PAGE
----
AUDIE CORNISH, HOST:
From NPR News, this is ALL THINGS CONSIDERED. I'm Audie Cornish. Congress returns to work next week and both chambers will have a little more than a week to pass an appropriations bill to keep the government open. A bipartisan budget agreement in December helped reduce the chance of a shutdown, but as NPR's Ailsa Chang reports, there's still plenty left to bicker about.
AILSA CHANG, BYLINE: This holiday season has been no fun for staffers on the appropriations committees. It meant coming to work in a nearly deserted building every weekend, Christmas Eve, New Year's Eve and staying well into the night during yesterday's snow storm. Jim Dyer(ph) remembers the pain. He spent two and a half decades giving up holidays and weekends to help write spending bills under the gun.
JIM DYER: To the detriment of friends and family and it made me very cranky and a hell of a lot less charming than I am now.
CHANG: Dyer was a staffer on the House Appropriations Committee until 2004 and he says this year's team is running an especially fast sprint. A budget agreement didn't come until December so appropriators didn't know what bottom line they had to work with until just a few weeks before the January 15 deadline.
DYER: You're talking about writing a bill of a trillion plus dollars that governs every federal agency for the year and you're talking about producing a piece of legislation in an environment that is not very conducive to conciliation and compromise.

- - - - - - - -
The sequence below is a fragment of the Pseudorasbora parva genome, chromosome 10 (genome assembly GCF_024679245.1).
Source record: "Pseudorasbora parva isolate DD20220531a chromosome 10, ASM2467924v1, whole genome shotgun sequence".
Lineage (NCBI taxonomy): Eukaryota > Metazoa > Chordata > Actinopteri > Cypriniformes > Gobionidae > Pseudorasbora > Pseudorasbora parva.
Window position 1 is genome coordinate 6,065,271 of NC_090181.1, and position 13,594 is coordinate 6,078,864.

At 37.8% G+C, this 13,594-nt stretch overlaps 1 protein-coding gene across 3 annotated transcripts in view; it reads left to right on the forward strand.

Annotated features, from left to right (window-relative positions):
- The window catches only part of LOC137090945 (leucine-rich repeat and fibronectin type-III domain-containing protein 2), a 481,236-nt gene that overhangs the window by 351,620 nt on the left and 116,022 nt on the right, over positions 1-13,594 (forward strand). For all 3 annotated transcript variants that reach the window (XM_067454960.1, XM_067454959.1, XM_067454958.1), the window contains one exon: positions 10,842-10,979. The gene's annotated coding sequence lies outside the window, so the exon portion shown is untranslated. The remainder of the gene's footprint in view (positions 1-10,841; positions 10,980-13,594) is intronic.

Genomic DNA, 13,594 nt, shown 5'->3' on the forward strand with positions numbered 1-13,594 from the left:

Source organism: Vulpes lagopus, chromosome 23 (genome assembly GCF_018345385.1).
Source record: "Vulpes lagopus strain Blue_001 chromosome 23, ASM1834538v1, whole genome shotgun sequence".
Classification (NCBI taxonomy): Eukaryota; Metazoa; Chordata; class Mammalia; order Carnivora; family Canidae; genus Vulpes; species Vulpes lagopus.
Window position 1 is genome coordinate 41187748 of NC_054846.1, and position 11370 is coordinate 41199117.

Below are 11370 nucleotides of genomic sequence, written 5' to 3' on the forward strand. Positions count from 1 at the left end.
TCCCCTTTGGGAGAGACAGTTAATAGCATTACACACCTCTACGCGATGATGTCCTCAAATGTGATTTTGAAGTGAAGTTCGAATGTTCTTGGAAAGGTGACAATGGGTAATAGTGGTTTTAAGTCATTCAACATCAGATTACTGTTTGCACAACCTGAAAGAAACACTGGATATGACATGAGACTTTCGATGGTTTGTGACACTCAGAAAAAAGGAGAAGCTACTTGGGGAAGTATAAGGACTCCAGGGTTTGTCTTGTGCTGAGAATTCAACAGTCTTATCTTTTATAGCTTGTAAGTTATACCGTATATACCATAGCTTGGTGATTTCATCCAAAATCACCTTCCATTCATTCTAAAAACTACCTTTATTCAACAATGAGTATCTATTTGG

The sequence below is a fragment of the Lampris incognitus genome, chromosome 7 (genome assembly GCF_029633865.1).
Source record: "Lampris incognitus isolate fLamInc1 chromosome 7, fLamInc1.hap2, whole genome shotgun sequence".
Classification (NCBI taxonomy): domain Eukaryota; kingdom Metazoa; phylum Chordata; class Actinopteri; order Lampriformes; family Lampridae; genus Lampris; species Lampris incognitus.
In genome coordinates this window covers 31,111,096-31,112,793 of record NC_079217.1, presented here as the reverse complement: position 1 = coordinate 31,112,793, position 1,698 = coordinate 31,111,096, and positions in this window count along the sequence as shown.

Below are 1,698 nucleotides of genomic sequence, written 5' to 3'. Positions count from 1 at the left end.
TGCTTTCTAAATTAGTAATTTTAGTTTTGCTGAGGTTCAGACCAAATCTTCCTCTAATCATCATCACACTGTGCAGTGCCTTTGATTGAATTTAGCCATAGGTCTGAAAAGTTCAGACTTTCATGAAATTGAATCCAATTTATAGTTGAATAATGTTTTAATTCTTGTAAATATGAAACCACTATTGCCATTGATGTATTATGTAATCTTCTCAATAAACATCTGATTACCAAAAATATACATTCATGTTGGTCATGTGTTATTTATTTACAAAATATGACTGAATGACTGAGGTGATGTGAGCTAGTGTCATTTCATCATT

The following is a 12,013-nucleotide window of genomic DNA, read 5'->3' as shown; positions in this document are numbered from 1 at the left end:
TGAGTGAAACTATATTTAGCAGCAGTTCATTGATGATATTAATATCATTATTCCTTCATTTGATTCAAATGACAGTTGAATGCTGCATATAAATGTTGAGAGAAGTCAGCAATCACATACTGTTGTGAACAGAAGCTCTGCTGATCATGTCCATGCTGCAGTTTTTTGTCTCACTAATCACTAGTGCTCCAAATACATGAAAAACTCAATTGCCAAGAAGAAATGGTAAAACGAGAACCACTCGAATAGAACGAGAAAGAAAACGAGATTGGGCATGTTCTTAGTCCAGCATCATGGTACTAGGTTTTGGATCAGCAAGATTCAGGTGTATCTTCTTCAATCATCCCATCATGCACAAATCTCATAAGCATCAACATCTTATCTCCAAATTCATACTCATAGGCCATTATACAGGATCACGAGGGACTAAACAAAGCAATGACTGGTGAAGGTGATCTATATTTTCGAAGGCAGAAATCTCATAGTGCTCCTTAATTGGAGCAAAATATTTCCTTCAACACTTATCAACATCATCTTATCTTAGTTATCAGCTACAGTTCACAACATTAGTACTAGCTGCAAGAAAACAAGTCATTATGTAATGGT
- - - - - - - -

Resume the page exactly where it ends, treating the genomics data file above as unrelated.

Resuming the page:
CHANG: And compromise will be the only way to get things done. The budget agreement was only a general outline. Now, appropriators have to figure out exactly how much money to spend on agencies and policies many members of Congress downright hate, like the Affordable Care Act.
Yet, Sarah Binder of the Brookings Institution believes deals will happen this month because Republicans are still haunted by last October's government shutdown.
SARAH BINDER: Politically, my sense is Republicans have decided that their party took such a bad beating for being blamed for the shutdown that they don't want to go back there again and so they will find a way to compromise.
CHANG: The way Congress is really supposed to decide spending is through 12 individual appropriations bills. That hasn't happened in almost a decade. Right now, the committees are drawing up an omnibus bill, 12 bills rolled up into one. It isn't ideal because some items don't get as much scrutiny as others, but Binder says it's still way better than as stopgap measure where no new spending decisions are made.
BINDER: Minimum standards become maximum standards, right? That the least we can get done becomes the most we can get done.
CHANG: But is this good start a sign of greater bipartisanship in the months to come?
STAN COLLENDER: No. Let's not go too far here.
CHANG: Stan Collender has closely watched budget fights for years.
COLLENDER: Maybe it's a real measure of how far we've come and how bad things are that an omnibus bill, which would've been considered a disaster a decade ago or a generation ago by appropriators, is now being hailed a cardinal achievement of this Congress.
CHANG: Of course, Collender says, let's wait until January 15 before we celebrate even that. Ailsa Chang, NPR News, the Capitol. Transcript provided by NPR, Copyright NPR.